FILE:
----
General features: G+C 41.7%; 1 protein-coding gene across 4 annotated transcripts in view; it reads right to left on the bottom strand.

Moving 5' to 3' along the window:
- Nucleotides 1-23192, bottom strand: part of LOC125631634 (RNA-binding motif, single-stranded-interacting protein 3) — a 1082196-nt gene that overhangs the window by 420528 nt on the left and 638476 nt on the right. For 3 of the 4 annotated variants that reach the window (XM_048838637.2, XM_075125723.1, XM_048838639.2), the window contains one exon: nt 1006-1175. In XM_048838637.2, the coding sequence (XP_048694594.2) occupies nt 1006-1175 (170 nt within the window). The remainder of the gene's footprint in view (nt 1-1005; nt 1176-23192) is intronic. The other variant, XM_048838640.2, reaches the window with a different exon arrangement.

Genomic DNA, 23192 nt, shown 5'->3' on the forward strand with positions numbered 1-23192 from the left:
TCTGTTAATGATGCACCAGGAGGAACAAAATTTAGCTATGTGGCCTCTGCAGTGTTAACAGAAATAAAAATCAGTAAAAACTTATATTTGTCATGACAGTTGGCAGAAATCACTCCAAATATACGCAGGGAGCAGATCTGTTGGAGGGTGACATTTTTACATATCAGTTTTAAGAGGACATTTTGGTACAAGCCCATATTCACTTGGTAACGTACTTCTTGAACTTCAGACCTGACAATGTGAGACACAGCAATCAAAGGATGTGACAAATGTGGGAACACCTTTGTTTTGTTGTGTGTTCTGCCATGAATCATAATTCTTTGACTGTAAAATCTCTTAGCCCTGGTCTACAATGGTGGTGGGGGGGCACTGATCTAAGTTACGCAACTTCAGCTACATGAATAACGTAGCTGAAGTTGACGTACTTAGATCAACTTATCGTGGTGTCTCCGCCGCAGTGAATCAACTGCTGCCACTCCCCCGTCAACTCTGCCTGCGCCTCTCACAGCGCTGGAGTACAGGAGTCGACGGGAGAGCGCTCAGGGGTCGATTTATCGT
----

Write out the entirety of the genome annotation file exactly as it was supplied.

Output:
General features: G+C 41.7%; 1 protein-coding gene across 4 annotated transcripts in view; it reads right to left on the bottom strand.

Moving 5' to 3' along the window:
- Nucleotides 1-23192, bottom strand: part of LOC125631634 (RNA-binding motif, single-stranded-interacting protein 3) — a 1082196-nt gene that overhangs the window by 420528 nt on the left and 638476 nt on the right. For 3 of the 4 annotated variants that reach the window (XM_048838637.2, XM_075125723.1, XM_048838639.2), the window contains one exon: nt 1006-1175. In XM_048838637.2, the coding sequence (XP_048694594.2) occupies nt 1006-1175 (170 nt within the window). The remainder of the gene's footprint in view (nt 1-1005; nt 1176-23192) is intronic. The other variant, XM_048838640.2, reaches the window with a different exon arrangement.

Genomic DNA, 23192 nt, shown 5'->3' on the forward strand with positions numbered 1-23192 from the left:
TCTGTTAATGATGCACCAGGAGGAACAAAATTTAGCTATGTGGCCTCTGCAGTGTTAACAGAAATAAAAATCAGTAAAAACTTATATTTGTCATGACAGTTGGCAGAAATCACTCCAAATATACGCAGGGAGCAGATCTGTTGGAGGGTGACATTTTTACATATCAGTTTTAAGAGGACATTTTGGTACAAGCCCATATTCACTTGGTAACGTACTTCTTGAACTTCAGACCTGACAATGTGAGACACAGCAATCAAAGGATGTGACAAATGTGGGAACACCTTTGTTTTGTTGTGTGTTCTGCCATGAATCATAATTCTTTGACTGTAAAATCTCTTAGCCCTGGTCTACAATGGTGGTGGGGGGGCACTGATCTAAGTTACGCAACTTCAGCTACATGAATAACGTAGCTGAAGTTGACGTACTTAGATCAACTTATCGTGGTGTCTCCGCCGCAGTGAATCAACTGCTGCCACTCCCCCGTCAACTCTGCCTGCGCCTCTCACAGCGCTGGAGTACAGGAGTCGACGGGAGAGCGCTCAGGGGTCGATTTATCGT